Women Find Strength with Cardiac Rehab
When cardiologist Sherrie Khadanga, MD, first came to The University of Vermont Medical Center for her residency in 2013, she started researching cardiovascular risk factors and ways those could be reduced. She realized there was a lot of attention given to medications, stents and surgeries in the medical literature, but not as much on cardiac rehab programs – which she thought was unfortunate.
“Cardiac rehab decreases hospitalization and mortality, improves patients’ quality of life, and reduces the likelihood of a second cardiac event. It’s a simple program with a huge beneficial impact,” she explains.
Dr. Khadanga also noticed a couple of concerning trends when it came to the women she saw in her cardiac rehab programs.
“First, women don’t tend to do cardiac rehab as often as men. And second, when women do come to rehab, they don’t seem to improve as much as men,” she says.
She could make some guesses as to why the first part was the case: women, as the typical primary caregivers, may not be comfortable devoting that much time to exercise; and maybe women, and particularly older women, may not be as comfortable with exercise equipment.
But she was puzzled by the second part. When she solicited a colleague’s opinion, she was surprised by what she heard.
“I sat down with one of our exercise physiologists, and his theory was that we tend to incorporate high-intensity interval training (or HIIT) in cardiac rehab programs for men, but not for women.”
HIIT has been shown to be more effective than moderate exercise in increasing peak oxygen intake, which is a key marker of heart health. However, the majority of those studies have involved mostly men.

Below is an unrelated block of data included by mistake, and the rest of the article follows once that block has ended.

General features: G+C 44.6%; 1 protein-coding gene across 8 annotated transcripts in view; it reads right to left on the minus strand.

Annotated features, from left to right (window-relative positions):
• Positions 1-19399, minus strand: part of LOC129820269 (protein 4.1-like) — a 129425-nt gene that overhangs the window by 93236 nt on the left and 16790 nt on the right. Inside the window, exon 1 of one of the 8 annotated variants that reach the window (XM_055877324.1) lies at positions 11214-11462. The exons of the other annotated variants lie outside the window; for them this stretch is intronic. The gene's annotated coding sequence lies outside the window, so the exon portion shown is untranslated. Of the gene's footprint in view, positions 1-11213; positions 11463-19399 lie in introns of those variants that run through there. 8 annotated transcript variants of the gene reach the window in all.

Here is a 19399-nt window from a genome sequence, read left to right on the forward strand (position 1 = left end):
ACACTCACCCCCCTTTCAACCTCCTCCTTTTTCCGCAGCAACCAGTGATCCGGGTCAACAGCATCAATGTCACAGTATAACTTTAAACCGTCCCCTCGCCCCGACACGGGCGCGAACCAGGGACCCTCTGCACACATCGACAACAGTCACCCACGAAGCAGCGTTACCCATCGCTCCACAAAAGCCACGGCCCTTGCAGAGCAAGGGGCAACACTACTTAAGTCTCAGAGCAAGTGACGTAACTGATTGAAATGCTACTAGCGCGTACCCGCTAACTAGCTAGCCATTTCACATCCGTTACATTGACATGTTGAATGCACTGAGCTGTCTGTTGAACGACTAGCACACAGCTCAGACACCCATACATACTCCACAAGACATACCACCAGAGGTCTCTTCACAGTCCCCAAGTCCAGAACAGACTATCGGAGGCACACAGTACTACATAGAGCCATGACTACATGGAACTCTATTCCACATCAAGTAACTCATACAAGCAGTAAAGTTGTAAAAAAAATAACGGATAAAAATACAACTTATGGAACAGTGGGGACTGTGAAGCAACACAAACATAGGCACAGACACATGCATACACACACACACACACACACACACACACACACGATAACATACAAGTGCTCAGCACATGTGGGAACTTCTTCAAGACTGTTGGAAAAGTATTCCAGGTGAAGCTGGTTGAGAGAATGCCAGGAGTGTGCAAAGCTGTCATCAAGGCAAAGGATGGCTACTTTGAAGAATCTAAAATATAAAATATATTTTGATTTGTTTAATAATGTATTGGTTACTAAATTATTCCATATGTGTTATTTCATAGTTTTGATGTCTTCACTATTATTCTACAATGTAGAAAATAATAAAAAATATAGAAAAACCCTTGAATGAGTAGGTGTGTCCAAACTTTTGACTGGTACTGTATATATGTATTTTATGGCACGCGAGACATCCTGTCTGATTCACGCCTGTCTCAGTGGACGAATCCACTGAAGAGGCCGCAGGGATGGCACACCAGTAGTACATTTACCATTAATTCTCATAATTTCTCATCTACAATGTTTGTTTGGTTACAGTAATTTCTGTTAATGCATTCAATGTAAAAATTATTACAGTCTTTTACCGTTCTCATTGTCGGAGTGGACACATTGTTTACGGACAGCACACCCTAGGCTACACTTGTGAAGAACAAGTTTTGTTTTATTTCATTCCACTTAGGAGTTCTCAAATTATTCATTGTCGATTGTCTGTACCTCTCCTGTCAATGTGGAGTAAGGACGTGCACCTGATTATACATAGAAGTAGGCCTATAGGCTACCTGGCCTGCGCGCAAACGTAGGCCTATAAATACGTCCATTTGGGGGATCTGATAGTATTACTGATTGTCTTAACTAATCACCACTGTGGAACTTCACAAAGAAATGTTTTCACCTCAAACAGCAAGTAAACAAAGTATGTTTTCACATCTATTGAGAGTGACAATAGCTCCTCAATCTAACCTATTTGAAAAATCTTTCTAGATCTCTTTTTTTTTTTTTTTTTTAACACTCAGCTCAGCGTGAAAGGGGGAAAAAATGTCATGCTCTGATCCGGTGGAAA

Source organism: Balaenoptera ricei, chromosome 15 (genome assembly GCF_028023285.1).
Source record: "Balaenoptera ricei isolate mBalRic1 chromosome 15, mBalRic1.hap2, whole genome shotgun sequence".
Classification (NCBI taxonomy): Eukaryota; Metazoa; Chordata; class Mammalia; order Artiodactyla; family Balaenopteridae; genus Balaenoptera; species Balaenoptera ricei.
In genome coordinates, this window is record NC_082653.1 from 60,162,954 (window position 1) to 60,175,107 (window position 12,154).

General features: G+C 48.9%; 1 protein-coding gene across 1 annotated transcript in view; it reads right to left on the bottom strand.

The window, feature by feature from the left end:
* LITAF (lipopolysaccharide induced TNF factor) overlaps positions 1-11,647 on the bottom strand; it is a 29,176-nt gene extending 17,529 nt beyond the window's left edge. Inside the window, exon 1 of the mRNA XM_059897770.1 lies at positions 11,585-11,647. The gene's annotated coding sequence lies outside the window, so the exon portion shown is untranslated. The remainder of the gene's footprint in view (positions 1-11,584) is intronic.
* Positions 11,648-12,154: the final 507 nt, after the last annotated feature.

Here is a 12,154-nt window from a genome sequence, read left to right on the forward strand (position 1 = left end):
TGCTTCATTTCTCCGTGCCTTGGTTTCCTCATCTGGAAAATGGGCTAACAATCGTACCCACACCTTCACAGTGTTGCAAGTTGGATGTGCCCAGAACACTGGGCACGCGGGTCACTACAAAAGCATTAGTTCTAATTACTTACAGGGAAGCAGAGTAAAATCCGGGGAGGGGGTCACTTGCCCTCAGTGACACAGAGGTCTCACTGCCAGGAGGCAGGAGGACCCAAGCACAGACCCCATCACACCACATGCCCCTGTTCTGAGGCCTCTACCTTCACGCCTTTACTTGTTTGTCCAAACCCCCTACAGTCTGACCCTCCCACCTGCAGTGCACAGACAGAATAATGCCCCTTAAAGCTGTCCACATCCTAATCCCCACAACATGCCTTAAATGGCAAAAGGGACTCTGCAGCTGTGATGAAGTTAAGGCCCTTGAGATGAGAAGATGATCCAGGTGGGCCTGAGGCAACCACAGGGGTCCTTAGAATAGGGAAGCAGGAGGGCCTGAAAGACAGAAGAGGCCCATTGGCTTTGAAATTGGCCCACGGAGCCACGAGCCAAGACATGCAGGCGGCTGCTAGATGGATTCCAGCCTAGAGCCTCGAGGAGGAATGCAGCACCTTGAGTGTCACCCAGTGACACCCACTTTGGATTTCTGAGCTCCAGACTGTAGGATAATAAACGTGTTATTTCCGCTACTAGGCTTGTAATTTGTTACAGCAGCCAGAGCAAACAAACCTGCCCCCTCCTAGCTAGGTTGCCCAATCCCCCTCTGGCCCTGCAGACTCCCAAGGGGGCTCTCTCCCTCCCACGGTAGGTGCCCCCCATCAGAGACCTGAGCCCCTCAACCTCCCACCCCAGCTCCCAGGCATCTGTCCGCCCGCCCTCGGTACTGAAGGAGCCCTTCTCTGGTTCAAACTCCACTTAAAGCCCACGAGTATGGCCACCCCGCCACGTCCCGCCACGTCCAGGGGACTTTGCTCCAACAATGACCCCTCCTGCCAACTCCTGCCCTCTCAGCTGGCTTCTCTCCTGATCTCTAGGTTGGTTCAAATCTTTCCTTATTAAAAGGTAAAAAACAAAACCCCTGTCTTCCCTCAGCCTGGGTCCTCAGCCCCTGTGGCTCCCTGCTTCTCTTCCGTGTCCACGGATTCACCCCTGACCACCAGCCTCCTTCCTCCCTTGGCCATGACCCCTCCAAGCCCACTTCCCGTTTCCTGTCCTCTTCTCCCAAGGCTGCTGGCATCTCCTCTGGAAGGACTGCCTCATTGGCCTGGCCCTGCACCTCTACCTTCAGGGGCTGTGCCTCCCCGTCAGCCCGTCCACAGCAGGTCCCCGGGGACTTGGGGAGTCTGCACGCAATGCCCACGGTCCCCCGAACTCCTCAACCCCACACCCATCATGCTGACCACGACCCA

“My colleague also went on to note that we, as doctors, have an inherent bias that women can’t do this. He said, ‘HIIT has this connotation that it’s just for fitness junkies.’ In full disclosure, that irritated me. I thought, if it works, we should push it, and we should make it more routine for women.”
So Dr. Khadanga decided to put some data behind it.
She ran a randomized clinical trial between July 2017 and February 2020, involving 56 women in cardiac rehab programs at UVM Medical Center. One group of patients combined HIIT – exercising at intervals ranging from 70% to 95% of peak heart rate (HR) – with lower-extremity resistance training, three times per week over 12 weeks. The other group followed the current standard, which is 45 minutes of moderate continuous exercise.
The fact that the study involved both HIIT and resistance training made this research unique, Dr. Khadanga says. It’s also significant, because women in particular tend to lose muscle mass in their lower extremities as they age. Strength training in the legs helps to improve stamina and ability to exercise.
When the study was published in JAMA Cardiology in February of 2022, the results showed that all 56 patients in the study improved their overall fitness level, emphasizing the benefit of cardiac rehab. But those in the experimental group – who did HIIT with resistance training – improved 23% more than those in the control group, which is a statistically significant difference.
While she notes that larger studies are needed, involving a more diverse group of patients, she says this study has “created a conversation,” both about the dangers of underestimating women’s ability to successfully complete robust cardiac rehab programs, and about the need to include more women in medical studies, especially in the field of cardiovascular health.
Dr. Khadanga summarizes the study this way: “Why don’t women improve as much as men? Because we train them differently. And we shouldn’t. This study involved women aged 43 to 98, and there were no major injuries or cardiac events. Yes, this is an older population with a lot of underlying conditions. And, they can absolutely do this.”